March 1, 2024

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Whether coffee hurts the kidney or not depends on genes

Whether coffee hurts the kidney or not depends on genes



 

 

JAMA: Whether coffee hurts the kidney or not depends on genes! Scientists find that people with slow caffeine metabolizers who drink more than 3 cups of coffee per day are associated with more than doubling the risk of markers of kidney damage.

After the Spring Festival holiday, how many people rely on cold coffee and tea every day to overcome the long vacation syndrome and tighten their loose, tired, and rotten nerves.

 

Of course, the benefits of drinking coffee and tea are not only refreshing, but also have some health benefits, such as reducing the risk of cardiovascular disease and fatty liver [1].

 

However, some people are not suitable for drinking coffee, and its health benefits will not increase but decrease!

 

Caffeine in coffee is a central nervous system stimulant.

After ingestion by the human body, more than 95% of caffeine is metabolized in the liver by cytochrome P450 1A2 enzymes (CYP1A2 enzymes for short).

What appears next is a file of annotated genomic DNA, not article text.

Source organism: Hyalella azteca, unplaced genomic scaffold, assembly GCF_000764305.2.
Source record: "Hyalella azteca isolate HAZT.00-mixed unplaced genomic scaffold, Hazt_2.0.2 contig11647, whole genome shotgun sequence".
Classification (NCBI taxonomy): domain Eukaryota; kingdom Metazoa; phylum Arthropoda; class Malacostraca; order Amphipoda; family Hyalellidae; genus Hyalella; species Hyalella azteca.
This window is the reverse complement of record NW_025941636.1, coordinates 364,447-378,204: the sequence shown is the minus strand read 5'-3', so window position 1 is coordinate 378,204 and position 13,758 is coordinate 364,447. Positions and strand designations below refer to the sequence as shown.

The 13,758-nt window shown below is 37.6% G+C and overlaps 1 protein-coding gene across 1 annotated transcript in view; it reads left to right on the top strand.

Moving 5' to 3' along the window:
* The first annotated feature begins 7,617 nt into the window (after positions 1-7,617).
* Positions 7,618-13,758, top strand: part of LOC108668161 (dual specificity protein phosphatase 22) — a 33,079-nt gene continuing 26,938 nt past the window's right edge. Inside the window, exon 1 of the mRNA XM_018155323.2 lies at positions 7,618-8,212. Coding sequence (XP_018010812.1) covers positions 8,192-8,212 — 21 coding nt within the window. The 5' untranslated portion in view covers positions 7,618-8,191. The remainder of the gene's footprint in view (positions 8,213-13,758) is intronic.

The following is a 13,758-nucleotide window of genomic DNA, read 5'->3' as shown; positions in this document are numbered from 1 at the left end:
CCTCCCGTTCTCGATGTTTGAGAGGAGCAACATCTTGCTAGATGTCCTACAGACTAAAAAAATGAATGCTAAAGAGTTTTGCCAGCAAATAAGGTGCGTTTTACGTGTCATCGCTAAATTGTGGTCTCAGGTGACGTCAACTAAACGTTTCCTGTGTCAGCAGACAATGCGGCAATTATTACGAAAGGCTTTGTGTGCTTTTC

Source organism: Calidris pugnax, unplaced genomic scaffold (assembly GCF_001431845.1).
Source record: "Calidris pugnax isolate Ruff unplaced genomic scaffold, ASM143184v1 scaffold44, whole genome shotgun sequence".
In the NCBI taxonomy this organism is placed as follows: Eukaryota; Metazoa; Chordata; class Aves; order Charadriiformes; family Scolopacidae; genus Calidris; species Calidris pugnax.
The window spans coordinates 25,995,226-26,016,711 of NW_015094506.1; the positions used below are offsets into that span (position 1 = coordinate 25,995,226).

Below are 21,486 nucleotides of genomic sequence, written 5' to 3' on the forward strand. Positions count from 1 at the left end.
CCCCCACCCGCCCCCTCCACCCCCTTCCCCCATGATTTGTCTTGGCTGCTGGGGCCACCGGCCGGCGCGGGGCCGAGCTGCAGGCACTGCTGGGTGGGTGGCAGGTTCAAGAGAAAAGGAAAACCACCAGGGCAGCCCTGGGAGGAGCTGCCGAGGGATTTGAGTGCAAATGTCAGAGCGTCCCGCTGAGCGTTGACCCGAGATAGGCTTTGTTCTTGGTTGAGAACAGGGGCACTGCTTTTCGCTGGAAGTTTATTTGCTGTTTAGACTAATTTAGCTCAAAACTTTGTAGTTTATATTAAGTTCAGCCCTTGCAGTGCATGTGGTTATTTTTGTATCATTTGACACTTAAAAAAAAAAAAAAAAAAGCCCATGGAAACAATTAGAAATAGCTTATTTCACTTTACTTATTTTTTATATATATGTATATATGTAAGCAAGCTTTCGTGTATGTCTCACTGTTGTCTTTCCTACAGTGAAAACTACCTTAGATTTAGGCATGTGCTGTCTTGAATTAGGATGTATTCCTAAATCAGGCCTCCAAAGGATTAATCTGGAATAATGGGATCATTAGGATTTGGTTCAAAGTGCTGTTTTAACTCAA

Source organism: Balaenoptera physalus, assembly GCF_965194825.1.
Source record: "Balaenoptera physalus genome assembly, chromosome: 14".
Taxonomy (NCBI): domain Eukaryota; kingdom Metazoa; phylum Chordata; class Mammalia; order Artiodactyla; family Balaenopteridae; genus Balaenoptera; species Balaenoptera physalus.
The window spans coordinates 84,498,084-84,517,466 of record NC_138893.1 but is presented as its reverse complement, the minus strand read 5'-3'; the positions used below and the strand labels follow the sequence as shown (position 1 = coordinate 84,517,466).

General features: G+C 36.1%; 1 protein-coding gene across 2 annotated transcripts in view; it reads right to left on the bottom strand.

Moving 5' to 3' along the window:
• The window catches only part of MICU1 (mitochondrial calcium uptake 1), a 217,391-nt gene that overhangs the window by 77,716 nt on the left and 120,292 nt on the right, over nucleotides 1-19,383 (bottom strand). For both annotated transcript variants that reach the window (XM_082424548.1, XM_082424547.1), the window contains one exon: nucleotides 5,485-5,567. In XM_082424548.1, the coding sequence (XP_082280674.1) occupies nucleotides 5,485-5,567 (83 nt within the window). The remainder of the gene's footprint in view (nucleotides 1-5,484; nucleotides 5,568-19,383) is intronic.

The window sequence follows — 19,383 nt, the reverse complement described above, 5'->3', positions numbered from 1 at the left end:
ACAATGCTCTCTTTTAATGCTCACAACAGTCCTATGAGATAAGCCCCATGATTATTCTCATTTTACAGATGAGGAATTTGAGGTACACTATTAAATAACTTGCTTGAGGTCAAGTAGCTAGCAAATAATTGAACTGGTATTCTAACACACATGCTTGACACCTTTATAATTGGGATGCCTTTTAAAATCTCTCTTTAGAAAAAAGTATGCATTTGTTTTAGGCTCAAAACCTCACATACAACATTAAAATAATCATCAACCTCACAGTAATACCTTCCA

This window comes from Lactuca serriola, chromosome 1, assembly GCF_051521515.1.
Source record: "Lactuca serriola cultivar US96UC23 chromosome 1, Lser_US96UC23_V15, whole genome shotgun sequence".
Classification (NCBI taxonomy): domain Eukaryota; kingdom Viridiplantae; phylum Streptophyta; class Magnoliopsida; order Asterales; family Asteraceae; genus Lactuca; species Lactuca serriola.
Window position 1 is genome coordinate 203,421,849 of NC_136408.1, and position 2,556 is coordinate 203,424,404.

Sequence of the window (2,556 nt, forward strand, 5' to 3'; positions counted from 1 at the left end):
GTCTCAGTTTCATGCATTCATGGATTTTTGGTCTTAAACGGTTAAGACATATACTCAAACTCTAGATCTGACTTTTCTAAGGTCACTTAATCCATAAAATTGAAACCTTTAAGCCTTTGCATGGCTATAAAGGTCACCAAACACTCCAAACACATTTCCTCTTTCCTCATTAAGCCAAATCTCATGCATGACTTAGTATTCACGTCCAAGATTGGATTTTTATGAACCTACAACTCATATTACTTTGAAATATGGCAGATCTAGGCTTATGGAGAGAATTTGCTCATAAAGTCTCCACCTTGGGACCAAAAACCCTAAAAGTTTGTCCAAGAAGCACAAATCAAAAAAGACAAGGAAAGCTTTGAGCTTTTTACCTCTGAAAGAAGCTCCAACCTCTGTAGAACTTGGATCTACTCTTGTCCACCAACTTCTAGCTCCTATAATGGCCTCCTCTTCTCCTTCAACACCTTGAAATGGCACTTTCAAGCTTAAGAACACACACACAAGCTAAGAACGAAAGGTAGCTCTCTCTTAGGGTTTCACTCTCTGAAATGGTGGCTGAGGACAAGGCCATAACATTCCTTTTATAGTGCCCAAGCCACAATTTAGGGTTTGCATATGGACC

Individual differences in the ability to metabolize caffeine are largely determined by CYP1A2 gene polymorphisms [2,3].

 

Recently, an article published in the JAMA sub-journal proposed that whether high coffee intake is related to kidney damage depends on your CYP1A2 gene.

 

Ahmed El-Sohemy of the University of Toronto in Canada and his colleagues followed up 604 people for up to 7.5 years, collected data and analyzed them.

The results showed that for people whose CYP1A2 gene is a slow caffeine metabolizer, compared with drinking almost no coffee, drinking more than 3 cups of coffee a day was associated with a 1.7-fold increase in the risk of proteinuria, glomerular ultrafiltration, and hypertension , 1.1 times, 1.8 times correlation .

In individuals with a fast caffeine metabolizer of the CYP1A2 gene, there was no association between coffee intake and these risks [4].

 

The article was recently published in the journal JAMA Network Open .

 

Whether coffee hurts the kidney or not depends on genes

Screenshot of paper home page

 

The effect of caffeine intake on renal function has been controversial. Some studies have shown that caffeine may adversely affect renal function and structure by, inter alia, stimulating glomerulosclerosis [5,6].

At the same time, there are also research results to the contrary, showing that drinking moderately more coffee is associated with a lower risk of chronic kidney disease [7].